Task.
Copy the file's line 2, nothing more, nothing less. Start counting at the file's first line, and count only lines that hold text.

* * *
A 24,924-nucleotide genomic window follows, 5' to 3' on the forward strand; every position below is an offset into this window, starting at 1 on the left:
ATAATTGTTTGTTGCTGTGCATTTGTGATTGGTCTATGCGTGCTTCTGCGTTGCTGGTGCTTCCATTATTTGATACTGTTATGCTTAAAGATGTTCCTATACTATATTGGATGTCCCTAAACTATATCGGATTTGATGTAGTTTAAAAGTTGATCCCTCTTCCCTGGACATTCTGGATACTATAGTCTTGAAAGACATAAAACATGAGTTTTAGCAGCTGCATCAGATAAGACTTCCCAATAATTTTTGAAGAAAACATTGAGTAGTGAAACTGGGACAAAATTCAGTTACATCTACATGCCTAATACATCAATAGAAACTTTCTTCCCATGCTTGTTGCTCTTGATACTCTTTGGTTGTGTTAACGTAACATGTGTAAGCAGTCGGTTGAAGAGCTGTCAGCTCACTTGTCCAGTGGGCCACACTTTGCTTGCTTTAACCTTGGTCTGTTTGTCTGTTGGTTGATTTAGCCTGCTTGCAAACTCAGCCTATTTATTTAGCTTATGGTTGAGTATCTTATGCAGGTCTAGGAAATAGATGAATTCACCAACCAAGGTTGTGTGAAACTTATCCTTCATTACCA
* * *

ATAATTGTTTGTTGCTGTGCATTTGTGATTGGTCTATGCGTGCTTCTGCGTTGCTGGTGCTTCCATTATTTGATACTGTTATGCTTAAAGATGTTCCTATACTATATTGGATGTCCCTAAACTATATCGGATTTGATGTAGTTTAAAAGTTGATCCCTCTTCCCTGGACATTCTGGATACTATAGTCTTGAAAGACATAAAACATGAGTTTTAGCAGCTGCATCAGATAAGACTTCCCAATAATTTTTGAAGAAAACATTGAGTAGTGAAACTGGGACAAAATTCAGTTACATCTACATGCCTAATACATCAATAGAAACTTTCTTCCCATGCTTGTTGCTCTTGATACTCTTTGGTTGTGTTAACGTAACATGTGTAAGCAGTCGGTTGAAGAGCTGTCAGCTCACTTGTCCAGTGGGCCACACTTTGCTTGCTTTAACCTTGGTCTGTTTGTCTGTTGGTTGATTTAGCCTGCTTGCAAACTCAGCCTATTTATTTAGCTTATGGTTGAGTATCTTATGCAGGTCTAGGAAATAGATGAATTCACCAACCAAGGTTGTGTGAAACTTATCCTTCATTACCA